A third important consideration for the future of this research is the need to conduct large-scale prospective studies beginning in childhood to determine any developmental shifts in neurogenetic pathways mediating individual differences in behavior as well as their predictive utility in identifying risk for psychopathology as a function of environmental or other stressors. All of the studies described above and most of the studies available in the literature as a whole have been conducted in adults carefully screened for the absence of psychopathology. Because of this, these findings identify mechanisms contributing to variability in the normative range of behavior only. The utility of these markers of individual differences in behavior be they neural, molecular or genetic in predicting vulnerability to psychopathology is unclear. Such predictive utility is ideally tested through prospective studies beginning with premorbid populations that account for the moderating effects of environmental stress in the emergence of clinical disorder over time (Caspi and Moffitt 2006; Viding et al. 2006).
A fourth issue is the need to further integrate pharmacologic challenge protocols with multimodal PET/fMRI to determine if variability in molecular components of signaling pathways mediate effects of specific neurotransmitters or neuromodulators on individual differences in behaviorally relevant brain circuit function. For example, despite the remarkable convergence of findings implicating variability in eCB signaling in threat- and reward-related brain functions, the exact nature of the downstream signaling pathways through which FAAH C385A may modulate neuronal and neural circuit function cannot be determined from the available results. FAAH catalyses the hydrolysis of other biologically active endogenous fatty acid amides (e.g., oleamide and oleoylethanolamide), which impact threat- and reward-related behaviors independently of AEA (Wei et al. 2007; LoVerme et al. 2005). Although, FAAH has high selectivity for AEA (Desarnaud et al. 1995) the effects of FAAH C385A cannot be specifically linked to AEA neurotransmission without additional data. If the neural and behavioral effects of FAAH C385A are mediated by genotype-driven differential availability of AEA, then these effects should be sensitive to manipulation of CB1 receptors. An interesting test of this putative mechanism would be to examine the impact of CB1 antagonists, such as rimonabant, on neural phenotypes associated with FAAH C385A genotype using pharmacologic fMRI. The availability of a PET radiotracer for CB1 (Burns et al. 2007) also allows for the determination of any FAAH C385A effects on endogenous receptor concentrations. If this polymorphism biases brain function through AEA stimulation of CB1, then antagonism of the receptor should eliminate the divergent effects on amygdala and VS reactivity documented here. Any genotype related alterations in AEA concentrations may also be reflected in relative up- or down-regulation of CB1 receptors assayed via PET. If CB1 antagonism fails to abolish the differential effects of FAAH C385A on brain function or if there are no differences in CB1 concentrations based on the genotype, then the existing effects are likely mediated by non-eCB fatty acid amides. In addition to testing this mechanistic hypothesis with pharmacologic fMRI and multimodal PET/fMRI, future studies with substantially increased sample sizes can model allele load effects of FAAH 385A, as well as potential FAAH interactions with functional genetic polymorphisms affecting other components of eCB neurotransmission (Chakrabarti et al. 2006).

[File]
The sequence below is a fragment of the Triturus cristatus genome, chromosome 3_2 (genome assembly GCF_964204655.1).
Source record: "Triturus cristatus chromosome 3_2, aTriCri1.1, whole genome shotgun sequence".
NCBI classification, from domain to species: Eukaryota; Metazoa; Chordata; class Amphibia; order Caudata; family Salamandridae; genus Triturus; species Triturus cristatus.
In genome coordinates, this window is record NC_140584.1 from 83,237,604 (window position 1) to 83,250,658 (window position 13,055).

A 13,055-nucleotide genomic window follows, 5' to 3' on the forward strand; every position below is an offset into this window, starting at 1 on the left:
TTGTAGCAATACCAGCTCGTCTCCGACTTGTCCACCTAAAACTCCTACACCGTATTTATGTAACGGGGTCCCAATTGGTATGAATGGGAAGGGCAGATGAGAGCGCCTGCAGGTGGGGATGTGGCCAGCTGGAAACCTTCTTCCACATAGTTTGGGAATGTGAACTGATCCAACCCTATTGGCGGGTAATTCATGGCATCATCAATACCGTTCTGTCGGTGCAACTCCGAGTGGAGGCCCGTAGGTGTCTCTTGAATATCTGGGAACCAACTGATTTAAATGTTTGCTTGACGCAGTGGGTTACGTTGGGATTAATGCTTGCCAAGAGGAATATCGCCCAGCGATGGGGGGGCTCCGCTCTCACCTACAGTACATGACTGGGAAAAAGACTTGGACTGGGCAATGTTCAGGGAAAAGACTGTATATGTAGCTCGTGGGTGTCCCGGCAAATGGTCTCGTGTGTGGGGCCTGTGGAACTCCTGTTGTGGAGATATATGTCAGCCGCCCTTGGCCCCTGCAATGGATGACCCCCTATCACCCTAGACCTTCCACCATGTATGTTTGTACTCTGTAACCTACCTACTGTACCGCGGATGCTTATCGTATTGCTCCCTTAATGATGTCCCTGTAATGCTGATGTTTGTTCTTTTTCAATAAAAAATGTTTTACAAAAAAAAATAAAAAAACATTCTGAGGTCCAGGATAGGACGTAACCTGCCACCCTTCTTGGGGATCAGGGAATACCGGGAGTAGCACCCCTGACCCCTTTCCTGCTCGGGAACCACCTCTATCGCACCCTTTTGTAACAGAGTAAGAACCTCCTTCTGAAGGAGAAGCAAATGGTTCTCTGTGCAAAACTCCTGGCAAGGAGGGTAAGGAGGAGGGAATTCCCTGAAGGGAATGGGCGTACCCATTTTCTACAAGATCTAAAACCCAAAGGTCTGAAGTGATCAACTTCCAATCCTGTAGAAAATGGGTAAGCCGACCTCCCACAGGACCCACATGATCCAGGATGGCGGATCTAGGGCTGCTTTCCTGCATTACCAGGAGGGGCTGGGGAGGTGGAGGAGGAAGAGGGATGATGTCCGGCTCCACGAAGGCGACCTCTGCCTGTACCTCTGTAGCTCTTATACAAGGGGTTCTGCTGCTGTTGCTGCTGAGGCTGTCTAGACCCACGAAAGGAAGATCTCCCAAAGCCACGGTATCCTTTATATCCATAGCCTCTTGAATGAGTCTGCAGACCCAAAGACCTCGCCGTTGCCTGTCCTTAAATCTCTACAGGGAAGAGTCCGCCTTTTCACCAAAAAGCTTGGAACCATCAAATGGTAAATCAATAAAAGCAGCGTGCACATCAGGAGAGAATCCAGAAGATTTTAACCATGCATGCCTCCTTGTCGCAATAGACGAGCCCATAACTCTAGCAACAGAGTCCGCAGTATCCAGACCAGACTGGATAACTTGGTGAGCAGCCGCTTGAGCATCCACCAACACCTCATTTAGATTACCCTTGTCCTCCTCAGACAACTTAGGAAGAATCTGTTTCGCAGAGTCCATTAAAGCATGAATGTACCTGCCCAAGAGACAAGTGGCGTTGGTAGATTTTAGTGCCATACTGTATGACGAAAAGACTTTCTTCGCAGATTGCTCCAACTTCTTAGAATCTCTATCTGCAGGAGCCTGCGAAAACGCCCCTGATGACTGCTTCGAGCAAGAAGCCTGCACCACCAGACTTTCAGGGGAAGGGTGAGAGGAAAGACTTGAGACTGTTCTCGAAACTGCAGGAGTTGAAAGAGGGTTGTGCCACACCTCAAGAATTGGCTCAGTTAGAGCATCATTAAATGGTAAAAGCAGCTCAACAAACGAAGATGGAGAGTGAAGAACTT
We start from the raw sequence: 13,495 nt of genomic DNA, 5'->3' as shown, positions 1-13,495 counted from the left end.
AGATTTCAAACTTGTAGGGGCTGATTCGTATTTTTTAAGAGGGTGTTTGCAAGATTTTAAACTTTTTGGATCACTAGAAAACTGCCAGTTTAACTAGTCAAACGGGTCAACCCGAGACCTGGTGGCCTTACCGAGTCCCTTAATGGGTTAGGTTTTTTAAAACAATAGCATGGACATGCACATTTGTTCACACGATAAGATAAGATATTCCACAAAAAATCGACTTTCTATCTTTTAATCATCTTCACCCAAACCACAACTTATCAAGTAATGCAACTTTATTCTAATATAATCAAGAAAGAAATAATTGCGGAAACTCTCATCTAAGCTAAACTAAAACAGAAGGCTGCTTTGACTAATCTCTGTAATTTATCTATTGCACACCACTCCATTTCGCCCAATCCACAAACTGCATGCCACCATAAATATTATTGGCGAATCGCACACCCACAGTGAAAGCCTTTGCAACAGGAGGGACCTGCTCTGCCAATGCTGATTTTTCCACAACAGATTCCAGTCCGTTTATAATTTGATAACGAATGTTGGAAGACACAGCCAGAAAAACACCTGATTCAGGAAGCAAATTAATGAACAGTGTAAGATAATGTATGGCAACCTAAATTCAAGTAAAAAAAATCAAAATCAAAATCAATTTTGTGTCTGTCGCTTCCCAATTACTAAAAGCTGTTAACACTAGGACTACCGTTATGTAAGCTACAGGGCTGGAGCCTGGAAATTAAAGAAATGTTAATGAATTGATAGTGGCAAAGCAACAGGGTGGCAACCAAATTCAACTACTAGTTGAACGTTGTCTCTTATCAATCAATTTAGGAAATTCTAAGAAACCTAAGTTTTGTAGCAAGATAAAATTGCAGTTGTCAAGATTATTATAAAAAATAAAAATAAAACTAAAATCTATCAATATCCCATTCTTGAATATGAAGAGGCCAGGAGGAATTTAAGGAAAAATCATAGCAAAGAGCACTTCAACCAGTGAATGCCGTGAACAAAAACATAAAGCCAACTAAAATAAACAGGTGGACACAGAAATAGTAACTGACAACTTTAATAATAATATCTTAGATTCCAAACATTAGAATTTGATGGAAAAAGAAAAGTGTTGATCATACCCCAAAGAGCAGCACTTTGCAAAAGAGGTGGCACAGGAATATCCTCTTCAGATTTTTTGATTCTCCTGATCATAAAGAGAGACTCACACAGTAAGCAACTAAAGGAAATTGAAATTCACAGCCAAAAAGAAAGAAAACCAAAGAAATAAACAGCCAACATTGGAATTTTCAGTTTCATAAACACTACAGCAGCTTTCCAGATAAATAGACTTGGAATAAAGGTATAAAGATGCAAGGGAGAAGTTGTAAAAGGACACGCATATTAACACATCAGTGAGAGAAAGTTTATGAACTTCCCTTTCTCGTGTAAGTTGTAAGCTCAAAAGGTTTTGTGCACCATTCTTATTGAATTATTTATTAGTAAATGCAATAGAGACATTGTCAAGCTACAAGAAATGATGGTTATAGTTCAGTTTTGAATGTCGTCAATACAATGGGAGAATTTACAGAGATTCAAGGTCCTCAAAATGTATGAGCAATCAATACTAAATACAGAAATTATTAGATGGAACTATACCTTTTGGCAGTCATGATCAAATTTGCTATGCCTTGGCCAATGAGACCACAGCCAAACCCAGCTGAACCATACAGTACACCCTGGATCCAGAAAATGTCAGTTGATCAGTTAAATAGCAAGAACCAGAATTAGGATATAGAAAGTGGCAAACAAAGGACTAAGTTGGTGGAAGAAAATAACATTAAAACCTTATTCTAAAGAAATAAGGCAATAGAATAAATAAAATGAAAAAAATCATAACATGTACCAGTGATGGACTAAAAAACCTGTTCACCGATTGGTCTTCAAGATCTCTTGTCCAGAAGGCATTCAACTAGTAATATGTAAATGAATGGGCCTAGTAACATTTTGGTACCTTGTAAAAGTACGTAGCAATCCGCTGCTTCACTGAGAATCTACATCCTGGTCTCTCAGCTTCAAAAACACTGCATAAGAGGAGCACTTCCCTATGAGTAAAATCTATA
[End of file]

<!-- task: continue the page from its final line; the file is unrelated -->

Fifth, in light of evidence for environmental modulation (Tarullo and Gunnar 2006), gene-by-environment interactions (Caspi and Moffitt 2006) and epigenetic regulation (MacGowan et al. 2009), it is important for future research to not only assess genetic variation, but also to optimize assessments available to assess the objective and subjective impact of positive and negative environmental variables. Examples of this include interview-based methods to assess the objective and subjective impact of stressful life events and prospective study designs to examine the influence of stress over the course of study assessments (e.g., the Life Events and Difficulties Schedule; Brown and Harris 1978; Monroe 2008; Williamson et al. 2003). Furthermore, in light of theoretical arguments that genotypes associated with adversity may reflect plasticity to the environment and not just vulnerability (e.g., Belsky et al. 2009; Manuck 2010), it is critical for these assessments to also assess positive effects of the environment such as social support (e.g., Hyde et al. 2011).